How do you help families talk to their children about Lent?
When my sons were young, I discovered a way for our family to mark the season of Lent. I created a Lenten wreath.
I combined two 10-inch gold Advent rings and placed putty in one of the candleholders to create seven candlesticks instead of eight. I set the two rings together and made them nonsymmetrical. I covered the Advent rings with grapevine in a circle, and I used burgundy candles to represent Christ’s crucifixion.
The Ashes to Go movement came last year to the church I serve in Washington, DC. We are a pretty traditional congregation, especially in matters liturgical and theological, so this was bound to be an experience that stretched us. How would the neighborhood respond? How would our parishioners respond?
“Incredibly positively,” was the answer I shared time and time again in the days following.
The challenge of Lent-Easter-Pentecost is quite different from the Advent-Christmas-Epiphany cycle. Our culture provides little competition during Lent (as opposed to the busyness and extravagance of Advent). By and large, we are free to observe Lent/Easter with little interference from society. That this is so, however, may be a sign that we have not been observing this ninety-day cycle very well.
Dr. Mark is a medical doctor involved with family practice. He was also president of his church council when I met him. After hearing him tell his thoughts about family ministry, it was clear to me why he had made time in his busy schedule to take on a leadership role in his congregation. I felt there must be some correlation between his knowledge of treating patients through family practice and the passion and interest he showed for supporting family ministry in his congregation.
Movies capture the spirit of hope in strikingly clear fashion. Have you ever had the experience of watching a movie and knowing the outcome will be good, but in the midst of an action scene you wonder how it is possible for the main character to even survive? Yet you remind yourself that you know the ending will be a good one. You are sustained through the challenging scene by the sure hope of a positive outcome without knowing what the positive outcome is or how it will be achieved.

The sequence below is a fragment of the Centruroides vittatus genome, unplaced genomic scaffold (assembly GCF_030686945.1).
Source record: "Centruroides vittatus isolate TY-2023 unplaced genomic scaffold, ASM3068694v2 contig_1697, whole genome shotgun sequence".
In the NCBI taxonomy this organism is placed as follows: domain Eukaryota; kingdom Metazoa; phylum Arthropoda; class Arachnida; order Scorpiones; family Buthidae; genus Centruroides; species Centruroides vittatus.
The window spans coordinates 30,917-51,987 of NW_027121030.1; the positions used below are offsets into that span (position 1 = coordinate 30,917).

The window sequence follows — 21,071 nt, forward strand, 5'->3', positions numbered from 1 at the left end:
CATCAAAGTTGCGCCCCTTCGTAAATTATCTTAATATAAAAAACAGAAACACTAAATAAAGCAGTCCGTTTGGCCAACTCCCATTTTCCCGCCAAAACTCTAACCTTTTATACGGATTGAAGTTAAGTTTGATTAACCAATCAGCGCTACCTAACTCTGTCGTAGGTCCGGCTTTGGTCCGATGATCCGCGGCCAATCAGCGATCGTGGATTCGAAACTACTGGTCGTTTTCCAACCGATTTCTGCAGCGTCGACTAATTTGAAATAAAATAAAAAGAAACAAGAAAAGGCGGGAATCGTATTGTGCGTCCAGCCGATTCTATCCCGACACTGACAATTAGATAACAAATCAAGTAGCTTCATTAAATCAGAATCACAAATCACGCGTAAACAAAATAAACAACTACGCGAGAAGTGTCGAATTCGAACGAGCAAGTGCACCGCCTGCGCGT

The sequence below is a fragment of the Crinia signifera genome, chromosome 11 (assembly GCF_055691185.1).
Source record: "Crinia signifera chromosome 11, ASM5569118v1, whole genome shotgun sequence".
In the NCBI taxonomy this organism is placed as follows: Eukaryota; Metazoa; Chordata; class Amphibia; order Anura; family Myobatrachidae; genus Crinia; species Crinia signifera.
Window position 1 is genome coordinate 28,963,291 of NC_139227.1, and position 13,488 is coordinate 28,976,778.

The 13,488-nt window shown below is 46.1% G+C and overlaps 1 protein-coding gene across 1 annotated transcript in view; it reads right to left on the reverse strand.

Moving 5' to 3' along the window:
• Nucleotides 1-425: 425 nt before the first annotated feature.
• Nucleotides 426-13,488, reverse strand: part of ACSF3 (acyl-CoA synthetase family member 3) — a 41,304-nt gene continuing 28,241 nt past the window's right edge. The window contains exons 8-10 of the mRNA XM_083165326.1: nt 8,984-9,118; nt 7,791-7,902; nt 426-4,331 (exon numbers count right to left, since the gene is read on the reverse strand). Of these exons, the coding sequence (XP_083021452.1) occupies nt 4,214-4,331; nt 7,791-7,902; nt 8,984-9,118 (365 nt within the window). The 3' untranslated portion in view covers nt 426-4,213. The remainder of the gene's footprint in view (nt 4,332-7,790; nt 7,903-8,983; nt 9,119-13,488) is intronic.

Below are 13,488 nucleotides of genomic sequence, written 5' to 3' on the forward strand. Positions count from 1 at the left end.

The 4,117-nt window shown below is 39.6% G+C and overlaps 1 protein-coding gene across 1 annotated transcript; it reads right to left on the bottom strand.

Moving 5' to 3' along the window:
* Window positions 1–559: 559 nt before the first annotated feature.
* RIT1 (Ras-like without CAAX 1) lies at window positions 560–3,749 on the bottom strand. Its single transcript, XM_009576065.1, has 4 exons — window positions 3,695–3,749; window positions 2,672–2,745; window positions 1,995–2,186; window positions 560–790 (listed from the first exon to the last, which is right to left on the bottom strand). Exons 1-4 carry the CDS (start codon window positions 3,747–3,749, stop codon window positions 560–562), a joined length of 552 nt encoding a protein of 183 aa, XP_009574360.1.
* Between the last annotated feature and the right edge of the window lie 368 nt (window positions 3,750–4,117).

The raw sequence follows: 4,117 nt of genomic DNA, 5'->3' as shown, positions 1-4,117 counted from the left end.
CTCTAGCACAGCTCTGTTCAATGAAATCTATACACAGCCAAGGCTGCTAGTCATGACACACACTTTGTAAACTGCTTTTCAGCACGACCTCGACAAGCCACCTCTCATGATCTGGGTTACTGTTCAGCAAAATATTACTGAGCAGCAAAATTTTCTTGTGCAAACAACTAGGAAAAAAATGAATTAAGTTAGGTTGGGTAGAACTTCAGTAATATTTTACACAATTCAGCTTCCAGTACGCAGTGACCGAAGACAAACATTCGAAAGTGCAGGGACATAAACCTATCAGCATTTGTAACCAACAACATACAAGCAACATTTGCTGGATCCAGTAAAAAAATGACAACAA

The Super Bowl is past, the Olympics are here, and baseball spring training has begun. These are all topics around my house as we talk about our favorite sports and marvel at what people can accomplish. We cheer when amazing plays go right, we gasp when someone falls or crashes, we wonder if they will get up and try again, we can feel their frustration and pain, and we can hope that they will do it better next time. These are life lessons. Whether we are talking about building a Lego structure that collapses, leading a class that doesn’t go so well, or crashing on an Olympic ski run. How do we pick up and try again? Or, DO we pick up and try again. There is always an option of walking away from something when it isn’t going right, and then there is the option of learning from our failures and mistakes, in order that we might apply them to new adventures in the future.
In holding up faith formation as lifelong, we guard against the grave mistake that sturdy faith is something you acquire in Sunday school, youth group, or confirmation class and then simply possess from there forward. That’s the error of an elite, professionalized model where Christian education is about imparting the correct, church-sanctioned knowledge. It’s an error that most readers of this blog avoid.
I recently heard Fr. Anthony Gittins tell a story of one of his experiences. Fr. Gittins has worked with homeless women in Chicago for over thirty years. Often he cooks dinner once a week at the homeless shelter.
One evening, Rosie said to him, “Do you know what’s wrong with you, Tony? You never ask us what we want to eat.”
Recently I attended a faith formation conference. In one of the workshops some very real concerns in the church today were being discussed. The concerns were about the assumptions we tend to make about the people who come through the doors of the church each week. It was decided that we tend to think everyone speaks the language of our denomination or is actively engaged in a committed spiritual life when in many cases this is not true. During the workshop examples of some actual questions ministry leaders have been asked were given. For example, "Can you tell me why some of the numbers are big and some are small in the Bible?", "Where do I find the New Testament.", and my personal favorite, "I'm thinking of coming to church. Do I need a reservation?"
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